Laying the foundations for greener transport — TERM 2011: transport indicators tracking progress towards environmental targets in Europe

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Courtesy of European Environment Agency (EEA)

The European Council, at its summit in Cardiff in 1998, requested that the Commission and transport ministers focus their efforts on developing integrated transport and environment strategies. At the same time, and following initial work by the European Environment Agency (EEA) on transport and environment indicators, the joint meeting of the Transport and Environment Council invited the Commission and the EEA to set up a Transport and Environment Reporting Mechanism (TERM), to enable policymakers to gauge the progress of their integration policies. Over the decade from 2000 to 2010, the EEA reported on the integration aspect as well as on the environmental performance of transport with reference to targets included in the Transport White Paper from 2001 (EC, 2001b).

With the launching of a new White Paper on Transport in 2011 (EC, 2011a), the TERM Steering Group (see acknowledgements below) agreed to adapt the structure of the TERM report to the different aims and targets of this new paper. Some of these aims and targets are in reality reflections of already existing regulations and policies, for example in the area of transport noise, air emissions and air quality, while the white paper's only new environmental target relates to greenhouse gas (GHG) emission reduction by 2030 and 2050.

A white paper is not a concrete policy measure, but rather an overall policy strategy. Looking back at the previous white paper on transport (EC, 2001b), one sees that it has to a large extent been the agenda-setting document for the decade. The 2011 white paper set 10 goals for a competitive and resource-efficient transport system which serve as benchmarks for achieving the 60 % GHG emission reduction target. When referring to 'targets' in the TERM report, these should be understood as 'goals' in most cases, in contrast to legally binding mandatory targets. In spite of their non-binding nature in many cases, it is expected that these targets will form the basis for regulatory developments over the next decade, and as such, will be subject to monitoring.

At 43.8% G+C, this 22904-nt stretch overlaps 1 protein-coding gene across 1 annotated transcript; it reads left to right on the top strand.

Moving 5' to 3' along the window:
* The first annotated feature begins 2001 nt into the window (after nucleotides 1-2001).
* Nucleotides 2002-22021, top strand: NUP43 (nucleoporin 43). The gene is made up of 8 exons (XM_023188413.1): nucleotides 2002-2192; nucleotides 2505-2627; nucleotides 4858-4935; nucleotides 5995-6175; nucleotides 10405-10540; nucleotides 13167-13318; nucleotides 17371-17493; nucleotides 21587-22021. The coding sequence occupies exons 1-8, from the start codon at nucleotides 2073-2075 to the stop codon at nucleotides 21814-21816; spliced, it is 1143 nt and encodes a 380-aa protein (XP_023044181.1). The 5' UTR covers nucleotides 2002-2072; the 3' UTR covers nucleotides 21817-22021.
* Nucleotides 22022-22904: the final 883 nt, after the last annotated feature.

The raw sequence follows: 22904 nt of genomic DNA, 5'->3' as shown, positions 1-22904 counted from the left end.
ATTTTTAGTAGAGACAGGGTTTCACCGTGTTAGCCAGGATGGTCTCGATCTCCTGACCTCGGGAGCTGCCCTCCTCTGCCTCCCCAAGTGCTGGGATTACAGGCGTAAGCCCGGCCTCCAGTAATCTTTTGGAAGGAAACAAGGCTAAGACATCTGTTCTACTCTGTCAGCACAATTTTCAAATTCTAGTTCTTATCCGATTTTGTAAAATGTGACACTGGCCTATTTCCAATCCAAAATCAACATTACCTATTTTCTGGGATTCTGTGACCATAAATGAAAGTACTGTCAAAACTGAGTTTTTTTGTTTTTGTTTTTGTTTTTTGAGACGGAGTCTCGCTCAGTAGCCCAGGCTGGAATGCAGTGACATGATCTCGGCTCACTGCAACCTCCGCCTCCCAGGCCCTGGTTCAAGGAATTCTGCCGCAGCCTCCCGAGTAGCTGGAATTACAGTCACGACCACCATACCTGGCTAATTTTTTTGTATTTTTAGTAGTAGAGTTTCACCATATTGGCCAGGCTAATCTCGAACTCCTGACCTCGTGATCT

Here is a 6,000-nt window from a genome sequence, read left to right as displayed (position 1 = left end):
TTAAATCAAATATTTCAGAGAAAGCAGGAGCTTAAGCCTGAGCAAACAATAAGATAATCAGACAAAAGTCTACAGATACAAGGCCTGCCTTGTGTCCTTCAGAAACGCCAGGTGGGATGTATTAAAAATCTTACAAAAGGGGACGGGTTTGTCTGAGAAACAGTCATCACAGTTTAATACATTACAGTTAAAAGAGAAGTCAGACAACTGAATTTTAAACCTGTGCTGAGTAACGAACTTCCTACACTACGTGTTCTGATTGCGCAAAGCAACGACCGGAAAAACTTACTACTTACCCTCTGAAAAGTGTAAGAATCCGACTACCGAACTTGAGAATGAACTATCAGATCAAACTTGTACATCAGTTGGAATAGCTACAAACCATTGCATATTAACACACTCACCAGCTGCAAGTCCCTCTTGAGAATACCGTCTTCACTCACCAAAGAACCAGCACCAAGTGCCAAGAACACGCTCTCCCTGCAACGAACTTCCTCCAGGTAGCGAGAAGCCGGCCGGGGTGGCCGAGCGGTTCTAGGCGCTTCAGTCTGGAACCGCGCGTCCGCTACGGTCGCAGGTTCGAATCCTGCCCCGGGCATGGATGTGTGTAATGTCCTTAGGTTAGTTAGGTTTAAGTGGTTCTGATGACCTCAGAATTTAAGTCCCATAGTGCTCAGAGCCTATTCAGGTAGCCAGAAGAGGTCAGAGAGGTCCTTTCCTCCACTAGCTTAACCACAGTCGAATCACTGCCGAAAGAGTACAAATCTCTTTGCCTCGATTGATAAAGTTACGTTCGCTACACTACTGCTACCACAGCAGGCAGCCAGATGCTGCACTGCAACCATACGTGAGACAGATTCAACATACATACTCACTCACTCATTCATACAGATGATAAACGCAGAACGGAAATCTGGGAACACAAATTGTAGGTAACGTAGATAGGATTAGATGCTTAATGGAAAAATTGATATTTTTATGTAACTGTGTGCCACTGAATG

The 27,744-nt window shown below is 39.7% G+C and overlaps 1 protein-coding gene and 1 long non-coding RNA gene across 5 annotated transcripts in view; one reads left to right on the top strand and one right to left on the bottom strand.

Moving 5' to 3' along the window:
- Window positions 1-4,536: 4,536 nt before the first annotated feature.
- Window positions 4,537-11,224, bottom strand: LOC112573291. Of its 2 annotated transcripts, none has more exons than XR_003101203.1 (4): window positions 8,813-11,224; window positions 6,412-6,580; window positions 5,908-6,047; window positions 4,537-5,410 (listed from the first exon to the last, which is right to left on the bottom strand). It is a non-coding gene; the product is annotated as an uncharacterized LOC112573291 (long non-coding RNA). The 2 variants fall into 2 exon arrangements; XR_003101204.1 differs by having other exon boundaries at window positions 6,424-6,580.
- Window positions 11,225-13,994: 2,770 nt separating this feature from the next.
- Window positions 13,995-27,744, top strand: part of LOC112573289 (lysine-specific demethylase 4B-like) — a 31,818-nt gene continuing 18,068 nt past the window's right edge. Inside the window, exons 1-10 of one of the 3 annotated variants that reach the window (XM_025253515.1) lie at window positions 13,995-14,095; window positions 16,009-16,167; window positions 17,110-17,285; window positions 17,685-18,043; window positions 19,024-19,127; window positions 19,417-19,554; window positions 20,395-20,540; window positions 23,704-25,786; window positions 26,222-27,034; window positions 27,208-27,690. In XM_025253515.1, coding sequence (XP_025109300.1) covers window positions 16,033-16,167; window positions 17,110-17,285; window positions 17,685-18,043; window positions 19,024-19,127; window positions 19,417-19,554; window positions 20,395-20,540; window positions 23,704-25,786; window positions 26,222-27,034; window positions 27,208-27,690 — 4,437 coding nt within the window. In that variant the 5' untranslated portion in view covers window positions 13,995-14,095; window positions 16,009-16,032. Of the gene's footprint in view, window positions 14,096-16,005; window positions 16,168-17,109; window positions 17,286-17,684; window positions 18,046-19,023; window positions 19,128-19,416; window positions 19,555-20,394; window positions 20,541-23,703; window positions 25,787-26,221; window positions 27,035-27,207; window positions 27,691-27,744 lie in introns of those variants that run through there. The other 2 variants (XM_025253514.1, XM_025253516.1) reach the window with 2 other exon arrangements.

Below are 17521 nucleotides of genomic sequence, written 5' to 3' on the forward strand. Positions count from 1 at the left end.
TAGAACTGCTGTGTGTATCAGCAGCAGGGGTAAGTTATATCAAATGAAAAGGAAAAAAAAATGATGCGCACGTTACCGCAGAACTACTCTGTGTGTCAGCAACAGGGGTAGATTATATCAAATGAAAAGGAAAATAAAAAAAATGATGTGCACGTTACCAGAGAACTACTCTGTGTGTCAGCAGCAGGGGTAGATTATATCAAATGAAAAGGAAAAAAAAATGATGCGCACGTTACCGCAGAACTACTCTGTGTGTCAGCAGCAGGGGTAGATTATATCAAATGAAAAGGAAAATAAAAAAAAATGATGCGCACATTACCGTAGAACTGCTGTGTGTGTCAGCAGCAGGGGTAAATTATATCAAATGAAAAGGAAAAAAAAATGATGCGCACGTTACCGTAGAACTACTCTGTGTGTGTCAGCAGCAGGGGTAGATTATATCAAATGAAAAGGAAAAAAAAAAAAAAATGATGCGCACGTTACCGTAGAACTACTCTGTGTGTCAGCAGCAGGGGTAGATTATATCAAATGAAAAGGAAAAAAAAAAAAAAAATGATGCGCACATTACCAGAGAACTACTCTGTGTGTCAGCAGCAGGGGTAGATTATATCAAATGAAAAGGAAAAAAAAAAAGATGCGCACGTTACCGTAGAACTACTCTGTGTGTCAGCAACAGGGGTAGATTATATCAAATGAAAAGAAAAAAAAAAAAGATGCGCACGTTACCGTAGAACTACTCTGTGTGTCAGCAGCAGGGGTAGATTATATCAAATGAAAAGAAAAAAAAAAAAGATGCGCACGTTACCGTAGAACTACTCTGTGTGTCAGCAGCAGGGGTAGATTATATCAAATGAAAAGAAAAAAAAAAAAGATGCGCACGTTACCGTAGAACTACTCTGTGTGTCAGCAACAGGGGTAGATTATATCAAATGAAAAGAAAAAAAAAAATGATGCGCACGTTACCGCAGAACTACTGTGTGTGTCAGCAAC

The TERM process with its original environmental integration aim was based on a set of indicators geared towards answering seven key questions:

  • Is the environmental performance of the transport sector improving?
  • Are we getting better at managing transport demand and at improving the modal split?
  • Are spatial and transport planning becoming better coordinated so as to match transport demand to the need for access?
  • Are we optimising the use of existing transport infrastructure capacity and moving towards a better-balanced intermodal transport system?
  • Are we moving towards a fairer and more efficient pricing system that ensures that external costs are internalised?
  • How rapidly are cleaner technologies being implemented, and how efficiently are vehicles being used?
  • How effectively are environmental management and monitoring tools being used to support policymaking and decision-making?

The TERM indicator list covers the most important aspects of the transport and environment system (driving forces, pressures, state of the environment, impacts and societal responses — the so-called DPSIR framework). These indicators are still relevant, but in order to sharpen the focus on the targets a core set of indicators for transport (TERM CSIs) has been developed. These indicators — derived from the original TERM set — cover issues such as energy consumption, emissions, transport demand, price developments and fleet monitoring. The intention is that this set of indicators will provide snapshots both of 'what is happening' in the transport sector and of 'why it is happening'.

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